Earlier this week, I received a text from a high school friend saying, “Have you seen this? This is seriously messed up,” with a link attached. Allowing my curiosity to take over, I of course, clicked on the link. What I found was sickening. The link brought me to a website where boys exchanged explicit photographs of high school and college-age girls.
This link brought me specifically to a thread for girls from my hometown in New Hampshire. I only had to scroll through a couple images to find a girl I knew and then another and another. I realized immediately that these women had no idea. To top it all, these pictures had disturbing captions like “She’s such a slut, there has to be more out there somewhere, Post em up boys,” and “I’ll post three more of her if someone else posts a picture of [name of girl].” All the pictures and comments were posted anonymously. These boys hide behind their screens, using anonymity to act in repugnant ways. The part about all of this is that the site isn’t just for one school, or even one state — boys across the entire country are in on this.
The website has two rules: no full names and no minors. This is a weak attempt at legal protection from the site owners. What they ignore is that many of the states have laws against the non-consensual dissemination of sexual images, often denoted as revenge porn. These laws prohibit the act of distributing photos or videos depicting individuals in sexually suggestive or explicit circumstances without consent. As of 2017, 38 states, including New Hampshire, have specific laws outlawing the distribution of revenge porn. In the state of New York, this bill has unanimously passed through the Senate and now must go through the House of Representatives.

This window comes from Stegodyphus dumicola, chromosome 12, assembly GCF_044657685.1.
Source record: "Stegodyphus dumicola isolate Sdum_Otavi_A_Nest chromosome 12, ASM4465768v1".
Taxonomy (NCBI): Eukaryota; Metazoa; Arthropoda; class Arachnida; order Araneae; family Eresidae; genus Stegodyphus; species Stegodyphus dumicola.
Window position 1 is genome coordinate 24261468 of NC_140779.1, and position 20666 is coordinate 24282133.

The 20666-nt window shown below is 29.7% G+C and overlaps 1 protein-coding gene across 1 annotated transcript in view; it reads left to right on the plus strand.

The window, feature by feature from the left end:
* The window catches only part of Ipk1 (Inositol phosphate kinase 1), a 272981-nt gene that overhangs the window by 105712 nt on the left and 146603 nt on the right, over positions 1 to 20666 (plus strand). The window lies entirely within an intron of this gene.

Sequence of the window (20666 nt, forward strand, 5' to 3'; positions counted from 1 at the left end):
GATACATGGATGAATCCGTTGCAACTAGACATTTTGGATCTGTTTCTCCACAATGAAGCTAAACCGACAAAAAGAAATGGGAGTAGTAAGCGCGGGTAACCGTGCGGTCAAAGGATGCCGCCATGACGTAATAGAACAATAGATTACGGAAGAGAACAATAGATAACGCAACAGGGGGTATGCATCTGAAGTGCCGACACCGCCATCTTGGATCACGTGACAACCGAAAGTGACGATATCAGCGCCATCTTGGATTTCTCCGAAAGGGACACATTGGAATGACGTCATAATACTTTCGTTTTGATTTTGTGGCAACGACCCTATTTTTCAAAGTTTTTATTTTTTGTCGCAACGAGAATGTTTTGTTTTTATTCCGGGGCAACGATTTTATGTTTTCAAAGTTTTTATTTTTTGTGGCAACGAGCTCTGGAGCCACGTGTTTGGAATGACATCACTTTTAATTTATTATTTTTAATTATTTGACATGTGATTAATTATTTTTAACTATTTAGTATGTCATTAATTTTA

However, even if these actions weren’t illegal, they would still be undeniably wrong. The boys clearly know this because if this was acceptable, why would they need to post anonymously? I don’t care if a girl sent the image to a bunch of different boys or if she has a reputation; spreading those pictures without her consent is a violation of her privacy. In doing so, these individuals are commodifying her body even more than society already does. A woman’s body is not a currency; it is not to be traded or bartered or negotiated. These boys, the same ones who probably claim they respect women completely and kiss their mom on the cheek at night, continue to secretly operate their sick and perverted online market, showing complete disregard for morality and basic values.
I know that bringing this to the attention of the public will inspire more terrible people to seek out the site and view the images. However, if nothing is ever said, then these boys will continue to operate under the radar, which is unacceptable. This needs to stop now.
Opinions expressed on the editorial pages are not necessarily those of WSN, and our publication of opinions is not an endorsement of them. Email Tyler Crews at [email protected]